03 Oct How to use Outside Advisors
As a family business grows, it is highly likely that it may eventually need and seek the counsel of outside professionals with specialized expertise. Few businesses get too far in the world without engaging an attorney, financial planner, or accountant, for example, at some point. This period of opening up some roles to outsiders can be a real turning point for many family businesses. It may signify that what was once a fledging operation has now evolved to a new level, one in which resources internal to the original inner circle are not sufficient alone. It can be very challenging for some advisors to break through the tight knit circle of the family system.
My advice is to maintain an open mind to the virtues of leveraging their talents. Resist the temptation to write off challenging advice as criticism. If you can sustain an open perspective, you are most likely to find their skill sets are far more relevant to your goals than their last names. There is much more to consider in advisors than their financial or technical acumen, however. Their understanding of your balance sheet or information technology needs should be matched by their understanding of your history and values. Communicate the story of how your family began the business and share the vision of where you want to go. Providing your perspective on where you envision the business going over the long run will help to build invaluable trust with the new members of your team.
As someone who has operated on either side of the coin – as both a member of a family business and as an outside advisor – I try to always approach my job and any new client with great humility. I bring a great deal of experience and knowledge – but I also am always acutely aware of how much I do not know www.douglasdbox.com.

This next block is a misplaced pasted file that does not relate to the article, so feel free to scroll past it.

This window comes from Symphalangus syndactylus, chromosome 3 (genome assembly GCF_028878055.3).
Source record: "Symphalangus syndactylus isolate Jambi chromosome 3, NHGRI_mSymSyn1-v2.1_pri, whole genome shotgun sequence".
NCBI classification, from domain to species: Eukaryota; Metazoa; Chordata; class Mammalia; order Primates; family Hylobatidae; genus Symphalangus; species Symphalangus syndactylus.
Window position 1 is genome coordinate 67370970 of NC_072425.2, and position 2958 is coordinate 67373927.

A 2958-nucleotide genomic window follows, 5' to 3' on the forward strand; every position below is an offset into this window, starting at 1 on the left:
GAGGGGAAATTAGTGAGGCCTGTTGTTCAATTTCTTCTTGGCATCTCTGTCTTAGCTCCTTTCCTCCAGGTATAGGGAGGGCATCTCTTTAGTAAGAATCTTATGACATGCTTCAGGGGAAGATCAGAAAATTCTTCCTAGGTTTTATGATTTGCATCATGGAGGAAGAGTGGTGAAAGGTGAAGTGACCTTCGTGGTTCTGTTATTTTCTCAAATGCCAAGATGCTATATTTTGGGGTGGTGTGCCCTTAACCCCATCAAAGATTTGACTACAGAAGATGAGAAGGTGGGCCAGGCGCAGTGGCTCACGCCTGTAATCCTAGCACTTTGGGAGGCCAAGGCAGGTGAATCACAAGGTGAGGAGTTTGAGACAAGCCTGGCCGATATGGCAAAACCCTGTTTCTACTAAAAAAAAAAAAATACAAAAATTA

No matter how deeply into the weeds of the annual report I may delve, there will always be aspects of the family dynamics I cannot fully appreciate from the outside. There will always be shades of meaning in the story that I can’t fully appreciate. Socrates said that real wisdom is “knowing that you know nothing.” For this reason, I spend a lot of time simply getting acquainted with my clients and as much as I can learning about the history of their business by conducting in-depth interviews with the various members of the family. Where are the pain points in the relationships? Who is the resident “black sheep”? Are we hoping for the grandchildren to take over one day or biding our time until we can cash out?
Make sure you help your advisors put the pieces together to complete the picture as much possible – and let them know that you are in fact listening to them. You don’t need to accept their findings as gospel or implement all of their recommendations, but your advisors are far more likely to put the time in for quality work if they have a sense that their counsel is truly important to you. What have you thought of your initial experiences working with outside advisors? What would you do differently in the future?